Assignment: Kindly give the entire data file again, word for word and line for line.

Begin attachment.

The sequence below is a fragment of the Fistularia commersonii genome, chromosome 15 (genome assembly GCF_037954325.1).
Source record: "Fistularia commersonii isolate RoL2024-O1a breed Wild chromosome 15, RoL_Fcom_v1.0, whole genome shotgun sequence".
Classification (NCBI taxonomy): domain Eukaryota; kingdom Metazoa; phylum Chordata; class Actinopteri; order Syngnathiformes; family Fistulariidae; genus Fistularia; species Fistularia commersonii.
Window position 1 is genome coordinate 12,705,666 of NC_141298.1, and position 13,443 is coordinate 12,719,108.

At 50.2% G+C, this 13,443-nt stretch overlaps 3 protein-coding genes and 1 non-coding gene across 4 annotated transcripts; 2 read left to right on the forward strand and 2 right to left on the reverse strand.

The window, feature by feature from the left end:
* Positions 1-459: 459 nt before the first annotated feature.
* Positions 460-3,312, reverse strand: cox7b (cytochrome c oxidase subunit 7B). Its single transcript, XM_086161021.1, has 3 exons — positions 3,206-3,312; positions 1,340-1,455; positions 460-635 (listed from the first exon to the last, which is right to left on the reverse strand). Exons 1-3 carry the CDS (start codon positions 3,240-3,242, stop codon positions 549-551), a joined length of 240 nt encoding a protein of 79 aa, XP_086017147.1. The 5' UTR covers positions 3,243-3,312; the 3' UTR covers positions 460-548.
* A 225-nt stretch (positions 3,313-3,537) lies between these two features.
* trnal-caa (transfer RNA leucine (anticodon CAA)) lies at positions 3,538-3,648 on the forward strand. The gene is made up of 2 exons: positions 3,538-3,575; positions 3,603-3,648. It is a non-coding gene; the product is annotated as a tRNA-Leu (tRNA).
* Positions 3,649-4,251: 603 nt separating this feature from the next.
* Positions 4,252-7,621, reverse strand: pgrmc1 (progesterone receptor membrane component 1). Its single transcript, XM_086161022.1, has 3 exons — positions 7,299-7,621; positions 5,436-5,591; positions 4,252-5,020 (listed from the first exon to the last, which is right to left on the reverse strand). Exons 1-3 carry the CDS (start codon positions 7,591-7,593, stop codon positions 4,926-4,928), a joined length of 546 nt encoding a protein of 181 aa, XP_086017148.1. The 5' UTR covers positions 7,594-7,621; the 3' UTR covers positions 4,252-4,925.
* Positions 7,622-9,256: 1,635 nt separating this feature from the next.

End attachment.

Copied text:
The sequence below is a fragment of the Fistularia commersonii genome, chromosome 15 (genome assembly GCF_037954325.1).
Source record: "Fistularia commersonii isolate RoL2024-O1a breed Wild chromosome 15, RoL_Fcom_v1.0, whole genome shotgun sequence".
Classification (NCBI taxonomy): domain Eukaryota; kingdom Metazoa; phylum Chordata; class Actinopteri; order Syngnathiformes; family Fistulariidae; genus Fistularia; species Fistularia commersonii.
Window position 1 is genome coordinate 12,705,666 of NC_141298.1, and position 13,443 is coordinate 12,719,108.

At 50.2% G+C, this 13,443-nt stretch overlaps 3 protein-coding genes and 1 non-coding gene across 4 annotated transcripts; 2 read left to right on the forward strand and 2 right to left on the reverse strand.

The window, feature by feature from the left end:
* Positions 1-459: 459 nt before the first annotated feature.
* Positions 460-3,312, reverse strand: cox7b (cytochrome c oxidase subunit 7B). Its single transcript, XM_086161021.1, has 3 exons — positions 3,206-3,312; positions 1,340-1,455; positions 460-635 (listed from the first exon to the last, which is right to left on the reverse strand). Exons 1-3 carry the CDS (start codon positions 3,240-3,242, stop codon positions 549-551), a joined length of 240 nt encoding a protein of 79 aa, XP_086017147.1. The 5' UTR covers positions 3,243-3,312; the 3' UTR covers positions 460-548.
* A 225-nt stretch (positions 3,313-3,537) lies between these two features.
* trnal-caa (transfer RNA leucine (anticodon CAA)) lies at positions 3,538-3,648 on the forward strand. The gene is made up of 2 exons: positions 3,538-3,575; positions 3,603-3,648. It is a non-coding gene; the product is annotated as a tRNA-Leu (tRNA).
* Positions 3,649-4,251: 603 nt separating this feature from the next.
* Positions 4,252-7,621, reverse strand: pgrmc1 (progesterone receptor membrane component 1). Its single transcript, XM_086161022.1, has 3 exons — positions 7,299-7,621; positions 5,436-5,591; positions 4,252-5,020 (listed from the first exon to the last, which is right to left on the reverse strand). Exons 1-3 carry the CDS (start codon positions 7,591-7,593, stop codon positions 4,926-4,928), a joined length of 546 nt encoding a protein of 181 aa, XP_086017148.1. The 5' UTR covers positions 7,594-7,621; the 3' UTR covers positions 4,252-4,925.
* Positions 7,622-9,256: 1,635 nt separating this feature from the next.